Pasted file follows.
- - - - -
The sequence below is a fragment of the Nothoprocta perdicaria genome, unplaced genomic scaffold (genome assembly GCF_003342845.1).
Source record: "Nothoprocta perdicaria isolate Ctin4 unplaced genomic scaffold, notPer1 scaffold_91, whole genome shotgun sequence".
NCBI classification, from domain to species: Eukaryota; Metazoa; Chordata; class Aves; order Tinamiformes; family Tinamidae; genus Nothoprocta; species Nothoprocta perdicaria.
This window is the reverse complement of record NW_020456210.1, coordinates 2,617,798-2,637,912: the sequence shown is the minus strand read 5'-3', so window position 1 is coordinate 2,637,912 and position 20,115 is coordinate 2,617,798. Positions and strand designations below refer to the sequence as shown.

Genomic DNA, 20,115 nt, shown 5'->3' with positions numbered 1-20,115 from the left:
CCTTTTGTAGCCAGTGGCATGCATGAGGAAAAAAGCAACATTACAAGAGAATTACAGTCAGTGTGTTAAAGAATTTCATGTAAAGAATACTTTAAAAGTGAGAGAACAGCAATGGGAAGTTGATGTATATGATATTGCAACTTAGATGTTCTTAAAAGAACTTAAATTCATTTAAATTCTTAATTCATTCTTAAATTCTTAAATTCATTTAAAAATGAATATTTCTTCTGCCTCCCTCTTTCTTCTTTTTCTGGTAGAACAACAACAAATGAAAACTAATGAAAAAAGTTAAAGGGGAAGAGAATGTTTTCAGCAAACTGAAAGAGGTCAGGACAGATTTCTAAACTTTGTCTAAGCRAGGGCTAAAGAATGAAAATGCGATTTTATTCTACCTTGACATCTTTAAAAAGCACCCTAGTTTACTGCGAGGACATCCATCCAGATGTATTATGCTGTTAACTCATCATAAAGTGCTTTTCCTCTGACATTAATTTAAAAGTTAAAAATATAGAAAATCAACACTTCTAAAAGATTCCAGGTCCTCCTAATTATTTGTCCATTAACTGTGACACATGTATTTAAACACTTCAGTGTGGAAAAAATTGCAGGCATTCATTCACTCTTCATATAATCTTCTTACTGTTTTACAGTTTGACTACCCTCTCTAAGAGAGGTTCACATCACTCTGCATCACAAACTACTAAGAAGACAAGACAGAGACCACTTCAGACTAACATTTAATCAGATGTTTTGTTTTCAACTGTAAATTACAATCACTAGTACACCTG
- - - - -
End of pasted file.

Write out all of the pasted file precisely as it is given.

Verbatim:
The sequence below is a fragment of the Nothoprocta perdicaria genome, unplaced genomic scaffold (genome assembly GCF_003342845.1).
Source record: "Nothoprocta perdicaria isolate Ctin4 unplaced genomic scaffold, notPer1 scaffold_91, whole genome shotgun sequence".
NCBI classification, from domain to species: Eukaryota; Metazoa; Chordata; class Aves; order Tinamiformes; family Tinamidae; genus Nothoprocta; species Nothoprocta perdicaria.
This window is the reverse complement of record NW_020456210.1, coordinates 2,617,798-2,637,912: the sequence shown is the minus strand read 5'-3', so window position 1 is coordinate 2,637,912 and position 20,115 is coordinate 2,617,798. Positions and strand designations below refer to the sequence as shown.

Genomic DNA, 20,115 nt, shown 5'->3' with positions numbered 1-20,115 from the left:
CCTTTTGTAGCCAGTGGCATGCATGAGGAAAAAAGCAACATTACAAGAGAATTACAGTCAGTGTGTTAAAGAATTTCATGTAAAGAATACTTTAAAAGTGAGAGAACAGCAATGGGAAGTTGATGTATATGATATTGCAACTTAGATGTTCTTAAAAGAACTTAAATTCATTTAAATTCTTAATTCATTCTTAAATTCTTAAATTCATTTAAAAATGAATATTTCTTCTGCCTCCCTCTTTCTTCTTTTTCTGGTAGAACAACAACAAATGAAAACTAATGAAAAAAGTTAAAGGGGAAGAGAATGTTTTCAGCAAACTGAAAGAGGTCAGGACAGATTTCTAAACTTTGTCTAAGCRAGGGCTAAAGAATGAAAATGCGATTTTATTCTACCTTGACATCTTTAAAAAGCACCCTAGTTTACTGCGAGGACATCCATCCAGATGTATTATGCTGTTAACTCATCATAAAGTGCTTTTCCTCTGACATTAATTTAAAAGTTAAAAATATAGAAAATCAACACTTCTAAAAGATTCCAGGTCCTCCTAATTATTTGTCCATTAACTGTGACACATGTATTTAAACACTTCAGTGTGGAAAAAATTGCAGGCATTCATTCACTCTTCATATAATCTTCTTACTGTTTTACAGTTTGACTACCCTCTCTAAGAGAGGTTCACATCACTCTGCATCACAAACTACTAAGAAGACAAGACAGAGACCACTTCAGACTAACATTTAATCAGATGTTTTGTTTTCAACTGTAAATTACAATCACTAGTACACCTG